Alice Brown

Alice Brown is an Interactive designer and researcher, and a PhD candidate with the Urban Informatics Research Lab. She has a keen interest in designing interactive experiences that support self-reflection, communication and action surrounding mental wellbeing within trusted networks.She has worked at QUT for several years as a sessional academic within the Interactive and Visual Design discipline and as a research assistant for both Urban Informatics and Institute of Future Environments. Her past experiences include workshops and exhibitions at the 2013 and 2014 Ars Electronica Festival situated in Linz, Austria. More recently she exhibited her work at the IxD16 conference in Helsinki, Finland where her team was awarded Best in Category – Expressing for the annual IxDAwards

Research areas

  • Care within trusted networks
  • Designing for and with care
  • Art as therapy influencing co-creation practices
  • Designing to support posttraumatic growth

PhD Research: Creative Care: Designing interactive resources for those who have experienced trauma and their trusted others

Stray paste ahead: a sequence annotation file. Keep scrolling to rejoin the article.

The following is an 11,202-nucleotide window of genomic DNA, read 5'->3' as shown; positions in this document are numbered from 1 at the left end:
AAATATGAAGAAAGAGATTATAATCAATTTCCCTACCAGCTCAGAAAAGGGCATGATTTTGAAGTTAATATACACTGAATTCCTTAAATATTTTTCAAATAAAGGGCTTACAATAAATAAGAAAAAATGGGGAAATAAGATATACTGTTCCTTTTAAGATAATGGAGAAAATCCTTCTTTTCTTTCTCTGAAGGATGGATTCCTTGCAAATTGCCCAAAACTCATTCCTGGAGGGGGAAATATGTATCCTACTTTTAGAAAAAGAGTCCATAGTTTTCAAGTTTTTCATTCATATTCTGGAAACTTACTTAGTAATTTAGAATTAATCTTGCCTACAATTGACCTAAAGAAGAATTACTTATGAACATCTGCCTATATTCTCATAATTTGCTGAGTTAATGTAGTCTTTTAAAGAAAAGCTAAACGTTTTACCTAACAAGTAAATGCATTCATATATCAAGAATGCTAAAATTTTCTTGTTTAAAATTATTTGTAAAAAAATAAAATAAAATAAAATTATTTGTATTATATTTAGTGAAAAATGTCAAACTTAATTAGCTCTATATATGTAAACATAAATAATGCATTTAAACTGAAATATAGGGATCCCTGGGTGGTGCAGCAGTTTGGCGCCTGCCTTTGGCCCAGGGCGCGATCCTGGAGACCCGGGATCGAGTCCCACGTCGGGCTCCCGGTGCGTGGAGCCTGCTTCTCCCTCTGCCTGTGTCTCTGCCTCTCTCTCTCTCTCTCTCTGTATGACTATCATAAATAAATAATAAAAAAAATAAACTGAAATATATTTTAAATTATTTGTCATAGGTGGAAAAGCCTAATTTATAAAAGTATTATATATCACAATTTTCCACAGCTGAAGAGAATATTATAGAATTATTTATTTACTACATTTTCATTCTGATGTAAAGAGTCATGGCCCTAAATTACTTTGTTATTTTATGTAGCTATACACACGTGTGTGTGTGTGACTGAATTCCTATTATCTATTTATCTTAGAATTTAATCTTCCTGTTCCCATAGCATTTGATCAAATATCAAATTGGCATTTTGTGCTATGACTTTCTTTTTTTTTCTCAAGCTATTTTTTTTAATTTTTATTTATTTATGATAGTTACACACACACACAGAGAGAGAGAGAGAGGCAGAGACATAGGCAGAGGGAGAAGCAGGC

It has been found that those who experience trauma, and their trusted others such as friends and family, can experience a sense of growth after traumatic experiences. Psychology research has also identified many ways people can care for one another throughout the post-trauma journey outside of a therapy environment, potentially fostering posttraumatic growth. Increasingly, researchers are finding similarities and differences in the post-trauma journey across cultures, raising questions around ways design can support Australians to best cope and care for one another throughout the post-trauma journey. Existing design interventions for supporting the post-trauma journey are diverse, including biometrics and data driven approaches, anonymous and online communities or agony aunts, the digitisation or re-design of existing psychology interventions, the creative sharing of stories, creative offerings of comfort and encouragement of self-care, and symbolic engagements within real world communities. The potential and limitations of these design interventions are explored, presenting challenges and opportunities for designers to consider. Care theory has been identified as an influencing perspective for this PhD study, and the potential in drawing influence from art therapy practices in order to support those who have experienced trauma and their trusted others to reflect, communicate, and act upon one another’s care needs. A Co-Creation methodology is driving this study, in order to design a set of creative care resources for those who have experienced trauma and their trusted others.